Hitchhiking and selective sweeps of Plasmodium falciparum sulfadoxine and pyrimethamine resistance alleles in a population from central Africa

Andrea M. McCollum, Leonardo K. Basco, Rachida Tahar, Venkatachalam Udhayakumar, Ananias A. Escalante

Research output: Contribution to journalArticle

44 Scopus citations

Abstract

Sulfadoxine-pyrimethamine (SP) resistance in Plasmodium falciparum is encoded by a number of mutations in the dihydrofolate reductase (dhfr) and dihydropteroate synthetase (dhps) genes. Here, we have characterized point mutations in dhfr and dhps and microsatellite loci around dhfr on chromosome 4 and dhps on chromosome 8 as well as neutral markers on chromosomes 2 and 3 in 332 samples from Yaoundé, Cameroon. The triple mutant dhfr haplotype that originated in Southeast Asia is the most predominant in this sample set, but we also find additional independent haplotypes at low frequency and an incipient process of genetic differentiation among alleles of Southeast Asian origin. As reported for other African populations, we find evidence of a selective sweep for resistant dhfr mutants in this Cameroonian population due to drug selection. Although we find evidence for a selective sweep in dhps mutants associated with SP resistance, the dynamics of dhps mutants appear different than those observed for dhfr mutants. Overall, our results yield support for the use of microsatellite markers to track resistant parasites; however, the detection of resistant dhfr alleles in low frequency, the evidence of divergence among dhfr alleles that share a common evolutionary origin, and the distinct dynamics of resistant dhps alleles emphasize the importance of comprehensive, population-based investigations to evaluate the effects of drug selection on parasite populations.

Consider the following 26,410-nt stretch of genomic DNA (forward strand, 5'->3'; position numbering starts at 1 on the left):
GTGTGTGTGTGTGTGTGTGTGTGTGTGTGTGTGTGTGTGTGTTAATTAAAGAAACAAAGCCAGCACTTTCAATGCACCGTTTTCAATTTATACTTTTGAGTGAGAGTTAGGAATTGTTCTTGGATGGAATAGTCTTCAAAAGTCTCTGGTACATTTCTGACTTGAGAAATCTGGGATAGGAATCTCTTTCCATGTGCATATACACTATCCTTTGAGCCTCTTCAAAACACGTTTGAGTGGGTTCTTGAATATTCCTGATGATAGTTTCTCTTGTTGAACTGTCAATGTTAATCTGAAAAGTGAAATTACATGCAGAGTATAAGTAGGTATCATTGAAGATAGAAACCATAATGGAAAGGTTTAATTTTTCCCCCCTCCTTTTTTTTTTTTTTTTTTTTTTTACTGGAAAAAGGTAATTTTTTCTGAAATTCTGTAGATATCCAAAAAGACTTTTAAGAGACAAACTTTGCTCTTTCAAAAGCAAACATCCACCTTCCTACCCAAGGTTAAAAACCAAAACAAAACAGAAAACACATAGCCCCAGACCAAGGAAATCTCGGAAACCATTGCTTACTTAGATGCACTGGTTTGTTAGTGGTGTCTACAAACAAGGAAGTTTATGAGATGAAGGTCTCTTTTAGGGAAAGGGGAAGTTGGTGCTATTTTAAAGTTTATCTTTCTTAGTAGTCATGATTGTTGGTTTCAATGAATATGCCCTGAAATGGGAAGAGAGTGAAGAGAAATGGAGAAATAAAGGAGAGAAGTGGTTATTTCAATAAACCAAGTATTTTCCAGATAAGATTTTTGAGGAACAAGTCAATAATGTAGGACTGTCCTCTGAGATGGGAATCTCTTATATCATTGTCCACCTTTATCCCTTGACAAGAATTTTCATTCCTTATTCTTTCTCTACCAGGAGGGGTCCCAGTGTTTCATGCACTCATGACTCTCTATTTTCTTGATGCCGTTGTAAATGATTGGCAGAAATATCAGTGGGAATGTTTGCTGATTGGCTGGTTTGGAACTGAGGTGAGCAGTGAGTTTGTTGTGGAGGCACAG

Original languageEnglish (US)
Pages (from-to)4089-4097
Number of pages9
JournalAntimicrobial Agents and Chemotherapy
Volume52
Issue number11
DOIs
StatePublished - Nov 1 2008

ASJC Scopus subject areas

  • Pharmacology
  • Pharmacology (medical)
  • Infectious Diseases

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